A MOFGA Public Policy Committee teach-in at the Common Ground Country Fair addressed this issue. Panelists included Dr. Tim Goltz, a family physician in Damariscotta; Karen Kleinkopf, a first grade teacher and co-founder of FARMS (Focus on Agriculture in Rural Maine Schools); and Heather Albert-Knopp, a MOFGA board member and administrator of College of the Atlantic Sustainable Food Systems Program. Heather Spalding, MOFGA’s associate director, moderated the discussion.
Goltz, who also serves on the MaineHealth Healthy Weight Workgroup and chairs the MaineHealth Preventive Health Workgroup, said that obesity is an extremely important health issue; that the best treatment for obesity is prevention; and that obesity prevention is the responsibility of multiple groups in society.
Weight is classified by Body Mass Index, or BMI, which is weight (kg)/height2 (meters). This measure is imperfect but is easy and inexpensive to get and works for most people. The ranges for adults are:
|18.5 to 24.9||normal, healthy weight|
|25 to 29.9||overweight|
|30 or higher||obese|
|Children are grouped according to percentiles:|
|< 5th percentile||underweight|
|5th to <85th percentile||percentile normal|
|85th to <95th percentile||overweight|
|95th percentile and greater||obese|
Far more than 5 percent of kids are obese, however. These classifications were set based on weight distributions around 1970.
Goltz shared data from the Centers for Disease Control (CDC; www.cdc.gov/obesity/data/index.html) showing changes in the number of overweight and obese adults over time – based on self reports, which are usually about 5 percent off (with people saying they’re taller and thinner than they actually are).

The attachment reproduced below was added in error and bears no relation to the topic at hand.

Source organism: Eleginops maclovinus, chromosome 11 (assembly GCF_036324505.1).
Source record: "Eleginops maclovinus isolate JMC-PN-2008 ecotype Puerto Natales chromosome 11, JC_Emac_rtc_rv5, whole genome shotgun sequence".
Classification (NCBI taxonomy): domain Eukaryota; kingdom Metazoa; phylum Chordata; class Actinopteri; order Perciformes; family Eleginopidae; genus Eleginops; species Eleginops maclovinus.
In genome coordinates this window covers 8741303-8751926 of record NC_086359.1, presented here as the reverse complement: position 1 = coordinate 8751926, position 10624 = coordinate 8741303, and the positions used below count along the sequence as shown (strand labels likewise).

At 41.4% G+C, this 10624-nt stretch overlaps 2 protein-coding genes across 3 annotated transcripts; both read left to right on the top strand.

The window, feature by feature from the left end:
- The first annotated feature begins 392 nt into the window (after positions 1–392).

In 1985, the average obesity rate for adults in the United States was 15 percent; by 2008, it was 33 percent. For kids, obesity rates have risen steadily, from 4 to 5 percent in the early 1960s, depending on the age group, to 17 to 18 percent in 2003 – and they’re still growing.
In Maine, 33 percent of children entering kindergarten are overweight or obese, as are 61.5 percent of adults.
|Getting fresh, local, organic foods to all people is part of the solution to the obesity problem, said Dr. Tim Goltz at a teach-in at the Common Ground Country Fair. Heather Albert-Knopp described efforts underway to do this. English photo.|
Obesity is not an issue of aesthetics, said Goltz, but is closely related to health. Diseases linked to obesity include diabetes, high blood pressure, heart disease, stroke, sleep apnea, asthma, gall bladder disease, heartburn, and breast, colon and pancreatic cancers.
The CDC estimates that a child born in 2000 has a one-in-three chance of developing diabetes during his or her life. Now, 23.6 million Americans (7.8 percent of the population) have Type 2 diabetes; 54 million American adults have prediabetes (their blood sugar is above normal but is not quite in the range to meet the definition of diabetes); and 2 million teens have prediabetes.
“When I started my medical career 15 years ago, that was just unheard of, and now it’s just exploding,” said Goltz.
“Since 1990, each year the incidence of diabetes has increased by 5 percent.”
A diagnosis of diabetes reduces life expectancy by 12 years and increases annual medical costs by $10,000.
A Maine Health study found that the incidence of overweight and obese people cost the state $2.56 billion per year, Goltz continued. The New England Journal of Medicine said a few years ago that the generation of children being born today is likely to be the first with a shorter life expectancy than its parents, as a result of overweight and Type II diabetes.